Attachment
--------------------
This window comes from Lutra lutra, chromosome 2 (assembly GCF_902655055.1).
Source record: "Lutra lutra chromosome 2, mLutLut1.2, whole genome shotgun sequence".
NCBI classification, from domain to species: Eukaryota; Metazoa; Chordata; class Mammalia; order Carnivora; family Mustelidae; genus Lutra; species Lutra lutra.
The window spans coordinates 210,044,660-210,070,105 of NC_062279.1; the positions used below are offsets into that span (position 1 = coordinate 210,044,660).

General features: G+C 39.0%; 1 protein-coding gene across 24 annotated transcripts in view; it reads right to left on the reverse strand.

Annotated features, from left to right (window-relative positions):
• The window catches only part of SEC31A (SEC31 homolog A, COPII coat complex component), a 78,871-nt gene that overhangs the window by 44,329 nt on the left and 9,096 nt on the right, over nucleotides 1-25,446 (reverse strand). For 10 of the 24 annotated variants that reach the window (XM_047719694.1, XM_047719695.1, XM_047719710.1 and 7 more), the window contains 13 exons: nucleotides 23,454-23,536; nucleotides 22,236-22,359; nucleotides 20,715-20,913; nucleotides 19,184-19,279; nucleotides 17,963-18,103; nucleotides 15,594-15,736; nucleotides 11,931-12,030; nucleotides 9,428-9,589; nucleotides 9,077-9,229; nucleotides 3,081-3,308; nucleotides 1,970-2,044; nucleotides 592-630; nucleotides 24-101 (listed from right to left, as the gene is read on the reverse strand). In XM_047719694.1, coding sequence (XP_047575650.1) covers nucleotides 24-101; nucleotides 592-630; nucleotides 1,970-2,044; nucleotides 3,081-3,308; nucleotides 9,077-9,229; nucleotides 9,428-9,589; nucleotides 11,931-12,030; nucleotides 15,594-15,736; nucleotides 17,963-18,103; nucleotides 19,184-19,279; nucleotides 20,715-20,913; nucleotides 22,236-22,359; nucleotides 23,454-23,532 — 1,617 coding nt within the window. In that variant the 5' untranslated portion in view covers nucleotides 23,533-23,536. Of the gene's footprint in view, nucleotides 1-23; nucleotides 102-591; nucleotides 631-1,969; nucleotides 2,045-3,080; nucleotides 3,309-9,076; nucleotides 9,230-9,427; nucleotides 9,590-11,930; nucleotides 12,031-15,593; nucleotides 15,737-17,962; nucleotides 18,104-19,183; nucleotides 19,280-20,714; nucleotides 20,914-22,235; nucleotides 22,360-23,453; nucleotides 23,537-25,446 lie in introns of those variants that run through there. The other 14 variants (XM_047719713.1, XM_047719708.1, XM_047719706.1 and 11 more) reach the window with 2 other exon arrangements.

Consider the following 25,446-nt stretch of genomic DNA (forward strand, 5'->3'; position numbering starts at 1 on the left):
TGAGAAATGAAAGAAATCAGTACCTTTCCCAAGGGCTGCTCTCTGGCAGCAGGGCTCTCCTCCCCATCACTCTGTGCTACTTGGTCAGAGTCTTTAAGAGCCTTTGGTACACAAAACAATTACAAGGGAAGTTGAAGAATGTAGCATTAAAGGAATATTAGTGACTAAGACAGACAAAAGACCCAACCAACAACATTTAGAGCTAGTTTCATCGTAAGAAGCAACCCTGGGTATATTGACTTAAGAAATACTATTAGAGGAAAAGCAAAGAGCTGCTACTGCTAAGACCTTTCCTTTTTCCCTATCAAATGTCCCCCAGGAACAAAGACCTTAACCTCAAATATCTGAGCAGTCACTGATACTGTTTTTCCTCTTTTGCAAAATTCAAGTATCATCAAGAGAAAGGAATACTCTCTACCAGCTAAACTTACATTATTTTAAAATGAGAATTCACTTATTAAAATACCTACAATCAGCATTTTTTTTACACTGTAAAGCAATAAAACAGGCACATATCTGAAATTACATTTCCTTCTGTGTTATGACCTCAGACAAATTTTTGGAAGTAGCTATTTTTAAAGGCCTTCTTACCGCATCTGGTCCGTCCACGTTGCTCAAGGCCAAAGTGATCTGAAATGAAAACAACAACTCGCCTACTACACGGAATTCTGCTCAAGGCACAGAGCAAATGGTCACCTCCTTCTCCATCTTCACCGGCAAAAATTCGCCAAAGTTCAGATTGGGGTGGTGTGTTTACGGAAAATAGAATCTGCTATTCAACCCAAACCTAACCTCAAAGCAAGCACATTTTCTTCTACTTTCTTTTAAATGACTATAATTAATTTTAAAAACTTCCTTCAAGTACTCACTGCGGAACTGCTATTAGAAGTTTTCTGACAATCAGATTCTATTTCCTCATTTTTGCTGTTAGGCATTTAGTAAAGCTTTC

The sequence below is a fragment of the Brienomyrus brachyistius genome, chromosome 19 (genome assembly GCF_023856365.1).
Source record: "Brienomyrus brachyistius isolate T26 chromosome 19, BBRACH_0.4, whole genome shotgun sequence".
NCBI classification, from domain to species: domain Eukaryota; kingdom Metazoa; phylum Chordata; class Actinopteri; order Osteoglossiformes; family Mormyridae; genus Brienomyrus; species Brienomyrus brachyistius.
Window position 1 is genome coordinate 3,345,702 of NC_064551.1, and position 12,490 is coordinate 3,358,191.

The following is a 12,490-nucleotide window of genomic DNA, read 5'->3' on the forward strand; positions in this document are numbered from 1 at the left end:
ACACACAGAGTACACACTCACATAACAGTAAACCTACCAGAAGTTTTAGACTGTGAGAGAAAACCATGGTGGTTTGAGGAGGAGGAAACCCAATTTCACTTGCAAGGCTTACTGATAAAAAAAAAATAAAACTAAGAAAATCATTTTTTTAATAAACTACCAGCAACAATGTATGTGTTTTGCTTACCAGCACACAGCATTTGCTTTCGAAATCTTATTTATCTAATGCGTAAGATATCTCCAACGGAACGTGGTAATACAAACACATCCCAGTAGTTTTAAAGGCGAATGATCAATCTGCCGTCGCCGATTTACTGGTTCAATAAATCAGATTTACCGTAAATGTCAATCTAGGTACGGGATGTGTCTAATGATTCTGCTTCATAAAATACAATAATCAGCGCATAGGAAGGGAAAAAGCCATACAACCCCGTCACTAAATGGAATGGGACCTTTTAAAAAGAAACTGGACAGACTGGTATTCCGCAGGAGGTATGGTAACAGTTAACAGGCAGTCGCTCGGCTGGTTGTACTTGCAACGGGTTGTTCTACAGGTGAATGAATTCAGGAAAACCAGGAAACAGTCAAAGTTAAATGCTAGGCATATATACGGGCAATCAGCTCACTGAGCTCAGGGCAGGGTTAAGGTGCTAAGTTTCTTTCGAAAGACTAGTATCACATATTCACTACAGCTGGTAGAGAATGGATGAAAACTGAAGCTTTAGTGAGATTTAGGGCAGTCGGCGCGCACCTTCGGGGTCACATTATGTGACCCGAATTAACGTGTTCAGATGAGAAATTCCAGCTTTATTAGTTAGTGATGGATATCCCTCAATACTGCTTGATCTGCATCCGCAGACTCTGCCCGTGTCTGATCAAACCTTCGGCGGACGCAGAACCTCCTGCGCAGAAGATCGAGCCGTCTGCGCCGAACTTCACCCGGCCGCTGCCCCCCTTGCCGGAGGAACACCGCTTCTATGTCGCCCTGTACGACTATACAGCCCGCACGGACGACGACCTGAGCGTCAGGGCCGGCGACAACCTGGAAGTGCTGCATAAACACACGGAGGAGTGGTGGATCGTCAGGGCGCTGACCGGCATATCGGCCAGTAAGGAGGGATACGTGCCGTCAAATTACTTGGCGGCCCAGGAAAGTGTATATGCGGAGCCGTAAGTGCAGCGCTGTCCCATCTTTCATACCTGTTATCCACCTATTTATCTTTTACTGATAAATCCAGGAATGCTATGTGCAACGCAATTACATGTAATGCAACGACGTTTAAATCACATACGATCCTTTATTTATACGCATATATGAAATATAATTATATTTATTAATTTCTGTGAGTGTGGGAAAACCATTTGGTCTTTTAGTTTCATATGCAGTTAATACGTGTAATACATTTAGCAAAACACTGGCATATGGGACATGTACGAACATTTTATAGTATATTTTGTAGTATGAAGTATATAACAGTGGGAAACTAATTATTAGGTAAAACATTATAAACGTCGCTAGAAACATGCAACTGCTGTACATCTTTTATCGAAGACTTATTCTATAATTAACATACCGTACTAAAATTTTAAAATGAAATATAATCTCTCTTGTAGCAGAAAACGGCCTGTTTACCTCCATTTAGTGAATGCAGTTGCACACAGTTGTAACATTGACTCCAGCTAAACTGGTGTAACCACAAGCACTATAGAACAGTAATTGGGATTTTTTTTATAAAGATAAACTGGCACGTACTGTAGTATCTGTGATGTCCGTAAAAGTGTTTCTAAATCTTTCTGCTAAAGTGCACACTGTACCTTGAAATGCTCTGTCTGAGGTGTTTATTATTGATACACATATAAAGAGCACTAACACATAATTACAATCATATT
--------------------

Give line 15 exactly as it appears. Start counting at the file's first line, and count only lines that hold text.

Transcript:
ACACACAGAGTACACACTCACATAACAGTAAACCTACCAGAAGTTTTAGACTGTGAGAGAAAACCATGGTGGTTTGAGGAGGAGGAAACCCAATTTCACTTGCAAGGCTTACTGATAAAAAAAAAATAAAACTAAGAAAATCATTTTTTTAATAAACTACCAGCAACAATGTATGTGTTTTGCTTACCAGCACACAGCATTTGCTTTCGAAATCTTATTTATCTAATGCGTAAGATATCTCCAACGGAACGTGGTAATACAAACACATCCCAGTAGTTTTAAAGGCGAATGATCAATCTGCCGTCGCCGATTTACTGGTTCAATAAATCAGATTTACCGTAAATGTCAATCTAGGTACGGGATGTGTCTAATGATTCTGCTTCATAAAATACAATAATCAGCGCATAGGAAGGGAAAAAGCCATACAACCCCGTCACTAAATGGAATGGGACCTTTTAAAAAGAAACTGGACAGACTGGTATTCCGCAGGAGGTATGGTAACAGTTAACAGGCAGTCGCTCGGCTGGTTGTACTTGCAACGGGTTGTTCTACAGGTGAATGAATTCAGGAAAACCAGGAAACAGTCAAAGTTAAATGCTAGGCATATATACGGGCAATCAGCTCACTGAGCTCAGGGCAGGGTTAAGGTGCTAAGTTTCTTTCGAAAGACTAGTATCACATATTCACTACAGCTGGTAGAGAATGGATGAAAACTGAAGCTTTAGTGAGATTTAGGGCAGTCGGCGCGCACCTTCGGGGTCACATTATGTGACCCGAATTAACGTGTTCAGATGAGAAATTCCAGCTTTATTAGTTAGTGATGGATATCCCTCAATACTGCTTGATCTGCATCCGCAGACTCTGCCCGTGTCTGATCAAACCTTCGGCGGACGCAGAACCTCCTGCGCAGAAGATCGAGCCGTCTGCGCCGAACTTCACCCGGCCGCTGCCCCCCTTGCCGGAGGAACACCGCTTCTATGTCGCCCTGTACGACTATACAGCCCGCACGGACGACGACCTGAGCGTCAGGGCCGGCGACAACCTGGAAGTGCTGCATAAACACACGGAGGAGTGGTGGATCGTCAGGGCGCTGACCGGCATATCGGCCAGTAAGGAGGGATACGTGCCGTCAAATTACTTGGCGGCCCAGGAAAGTGTATATGCGGAGCCGTAAGTGCAGCGCTGTCCCATCTTTCATACCTGTTATCCACCTATTTATCTTTTACTGATAAATCCAGGAATGCTATGTGCAACGCAATTACATGTAATGCAACGACGTTTAAATCACATACGATCCTTTATTTATACGCATATATGAAATATAATTATATTTATTAATTTCTGTGAGTGTGGGAAAACCATTTGGTCTTTTAGTTTCATATGCAGTTAATACGTGTAATACATTTAGCAAAACACTGGCATATGGGACATGTACGAACATTTTATAGTATATTTTGTAGTATGAAGTATATAACAGTGGGAAACTAATTATTAGGTAAAACATTATAAACGTCGCTAGAAACATGCAACTGCTGTACATCTTTTATCGAAGACTTATTCTATAATTAACATACCGTACTAAAATTTTAAAATGAAATATAATCTCTCTTGTAGCAGAAAACGGCCTGTTTACCTCCATTTAGTGAATGCAGTTGCACACAGTTGTAACATTGACTCCAGCTAAACTGGTGTAACCACAAGCACTATAGAACAGTAATTGGGATTTTTTTTATAAAGATAAACTGGCACGTACTGTAGTATCTGTGATGTCCGTAAAAGTGTTTCTAAATCTTTCTGCTAAAGTGCACACTGTACCTTGAAATGCTCTGTCTGAGGTGTTTATTATTGATACACATATAAAGAGCACTAACACATAATTACAATCATATT